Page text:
Windows Open to Android and iOS for Apps
As you might expect, there is a lot of hype surrounding the release of Windows 10 and what this version could have to offer. And why wouldn’t there be when Microsoft are billing this version the operating system for software developers.
As a consumer, one of the most annoying factors of using a Windows phone, instead of an iOS or Android device, is the limited app variety. Consumers tend to prefer Android and iPhones simply because of how much more they have to offer.
But Microsoft is releasing development tools with Windows 10 that will enable developers to run Apple and Android apps more easily on Windows devices, just by making a couple of small changes. In fact, many of the Android apps should be able to run without any changes being made to the code at all.
To integrate these changes properly, Microsoft has unveiled two initiatives, Project Islandwood for iOS and Project Astoria for Android.
Project Islandwood has led to the creation of a software interpreter that works with the development tools that iOS coders typically use. When the code is run through the interpreter, some of it is changed to allow the apps to run on Window 10. It also allows for iOS developers to take their apps and build them on Windows.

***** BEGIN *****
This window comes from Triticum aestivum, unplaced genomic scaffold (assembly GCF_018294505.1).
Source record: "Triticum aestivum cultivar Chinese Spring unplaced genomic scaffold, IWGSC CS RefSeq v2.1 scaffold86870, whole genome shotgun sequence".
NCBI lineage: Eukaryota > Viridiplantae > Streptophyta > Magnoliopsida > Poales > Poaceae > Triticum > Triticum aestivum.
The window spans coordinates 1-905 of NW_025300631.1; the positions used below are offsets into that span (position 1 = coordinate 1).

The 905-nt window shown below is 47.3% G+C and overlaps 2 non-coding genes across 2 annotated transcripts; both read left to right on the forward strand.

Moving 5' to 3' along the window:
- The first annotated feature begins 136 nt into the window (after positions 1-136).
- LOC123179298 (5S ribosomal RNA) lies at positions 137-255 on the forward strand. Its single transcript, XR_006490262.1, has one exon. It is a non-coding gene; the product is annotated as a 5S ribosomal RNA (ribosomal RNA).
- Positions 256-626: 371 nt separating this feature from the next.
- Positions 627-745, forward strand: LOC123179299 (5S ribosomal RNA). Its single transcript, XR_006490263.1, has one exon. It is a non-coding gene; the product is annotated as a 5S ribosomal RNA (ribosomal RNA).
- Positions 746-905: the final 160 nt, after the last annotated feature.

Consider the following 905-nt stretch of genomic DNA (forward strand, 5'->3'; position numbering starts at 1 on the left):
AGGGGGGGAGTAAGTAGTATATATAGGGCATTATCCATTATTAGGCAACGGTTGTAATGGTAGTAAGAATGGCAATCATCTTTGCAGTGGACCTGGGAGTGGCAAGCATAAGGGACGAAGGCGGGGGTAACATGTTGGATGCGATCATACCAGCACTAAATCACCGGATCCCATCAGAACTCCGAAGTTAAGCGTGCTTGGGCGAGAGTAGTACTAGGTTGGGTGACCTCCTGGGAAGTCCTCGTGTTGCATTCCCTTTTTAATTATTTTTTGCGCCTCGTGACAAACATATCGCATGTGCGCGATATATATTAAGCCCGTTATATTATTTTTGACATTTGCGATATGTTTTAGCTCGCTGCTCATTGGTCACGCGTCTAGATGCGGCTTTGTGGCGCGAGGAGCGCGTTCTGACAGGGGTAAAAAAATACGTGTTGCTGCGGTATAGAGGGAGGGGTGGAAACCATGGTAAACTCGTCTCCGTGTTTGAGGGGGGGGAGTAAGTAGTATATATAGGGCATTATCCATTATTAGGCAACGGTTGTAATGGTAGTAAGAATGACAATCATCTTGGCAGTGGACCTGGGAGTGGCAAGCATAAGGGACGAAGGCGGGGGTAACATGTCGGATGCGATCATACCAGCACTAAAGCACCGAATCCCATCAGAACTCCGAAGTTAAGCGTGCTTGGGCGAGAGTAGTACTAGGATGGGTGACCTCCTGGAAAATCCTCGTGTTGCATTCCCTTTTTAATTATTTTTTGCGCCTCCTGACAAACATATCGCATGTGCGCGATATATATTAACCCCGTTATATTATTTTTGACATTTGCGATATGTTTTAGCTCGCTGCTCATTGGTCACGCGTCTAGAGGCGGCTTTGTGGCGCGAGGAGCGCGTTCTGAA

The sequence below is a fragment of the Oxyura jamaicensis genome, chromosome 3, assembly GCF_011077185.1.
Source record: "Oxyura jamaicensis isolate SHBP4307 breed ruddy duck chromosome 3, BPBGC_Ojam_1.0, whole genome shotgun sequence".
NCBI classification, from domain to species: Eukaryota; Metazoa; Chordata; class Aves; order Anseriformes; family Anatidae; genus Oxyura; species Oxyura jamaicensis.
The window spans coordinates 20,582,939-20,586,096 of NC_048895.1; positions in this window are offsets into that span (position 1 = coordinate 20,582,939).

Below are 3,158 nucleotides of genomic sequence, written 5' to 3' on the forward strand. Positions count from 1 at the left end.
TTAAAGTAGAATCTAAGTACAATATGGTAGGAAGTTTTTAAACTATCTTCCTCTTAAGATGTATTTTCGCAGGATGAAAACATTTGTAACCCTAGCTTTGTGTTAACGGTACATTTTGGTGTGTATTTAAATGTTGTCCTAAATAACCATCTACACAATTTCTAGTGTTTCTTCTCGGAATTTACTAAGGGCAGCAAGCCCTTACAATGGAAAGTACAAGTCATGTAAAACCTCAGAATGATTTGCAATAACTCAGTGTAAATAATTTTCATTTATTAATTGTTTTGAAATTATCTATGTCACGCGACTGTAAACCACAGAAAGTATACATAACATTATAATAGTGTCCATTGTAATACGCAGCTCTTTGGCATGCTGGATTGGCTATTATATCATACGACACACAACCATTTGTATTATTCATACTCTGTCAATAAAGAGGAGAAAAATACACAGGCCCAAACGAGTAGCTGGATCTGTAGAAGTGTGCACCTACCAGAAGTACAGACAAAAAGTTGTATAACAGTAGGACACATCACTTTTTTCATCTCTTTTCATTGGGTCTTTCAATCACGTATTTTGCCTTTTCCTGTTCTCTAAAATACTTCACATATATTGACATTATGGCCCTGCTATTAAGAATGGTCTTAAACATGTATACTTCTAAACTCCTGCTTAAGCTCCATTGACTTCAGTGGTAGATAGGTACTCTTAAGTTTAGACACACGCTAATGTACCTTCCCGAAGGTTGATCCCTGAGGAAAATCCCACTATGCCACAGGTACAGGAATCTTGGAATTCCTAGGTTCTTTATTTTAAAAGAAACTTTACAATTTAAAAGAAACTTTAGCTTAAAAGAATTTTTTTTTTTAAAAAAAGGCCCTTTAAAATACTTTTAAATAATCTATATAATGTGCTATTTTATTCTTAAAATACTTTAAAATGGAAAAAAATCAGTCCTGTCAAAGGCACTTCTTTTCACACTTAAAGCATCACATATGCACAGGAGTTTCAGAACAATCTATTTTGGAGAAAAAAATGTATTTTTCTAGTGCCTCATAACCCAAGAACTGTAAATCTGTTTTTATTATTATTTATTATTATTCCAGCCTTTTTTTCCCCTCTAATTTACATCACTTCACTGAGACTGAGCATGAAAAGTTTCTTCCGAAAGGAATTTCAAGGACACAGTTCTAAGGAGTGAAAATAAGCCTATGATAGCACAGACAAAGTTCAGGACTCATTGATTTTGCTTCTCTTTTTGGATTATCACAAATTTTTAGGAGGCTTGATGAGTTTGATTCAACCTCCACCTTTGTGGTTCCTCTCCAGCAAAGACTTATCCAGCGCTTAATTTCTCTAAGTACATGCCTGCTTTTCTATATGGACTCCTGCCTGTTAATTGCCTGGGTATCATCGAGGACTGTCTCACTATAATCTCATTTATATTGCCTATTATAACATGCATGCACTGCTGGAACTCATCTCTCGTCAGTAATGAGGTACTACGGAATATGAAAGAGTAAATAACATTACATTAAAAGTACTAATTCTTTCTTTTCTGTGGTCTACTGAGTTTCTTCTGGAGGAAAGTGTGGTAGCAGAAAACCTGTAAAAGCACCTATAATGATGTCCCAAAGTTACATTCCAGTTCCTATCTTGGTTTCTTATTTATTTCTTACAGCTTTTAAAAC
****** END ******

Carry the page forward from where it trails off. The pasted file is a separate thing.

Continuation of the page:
This has already proven successful and is what King.com has done with the immensely popular game, Candy Crush Saga. King developers only had to change a tiny portion of the code in order for it to be fully ported for use on Windows Phones.
Project Astoria, on the other hand, is aimed at Android apps. It involves the code being built directly into Windows and makes it able to spot when an Android app is running, before providing it with the expected response. This means that many Android apps would be able to run on Windows devices with no changes being made to the code.
While many apps are already available in the Windows Store, there are some popular ones that are noticeably absent, such as Pinterest and Plants vs Zombies 2. By adding the software development tools to Windows 10, Microsoft is hoping the OS will become more accessible for users across the board, especially app developers.
“The decision to embrace Android and iOS applications is an imperfect solution to an undesirable problem,” said Geoff Blaber, an analyst from CCS Insight. “Nonetheless, it’s a necessary move to attract developers otherwise lost to Apple and Google.”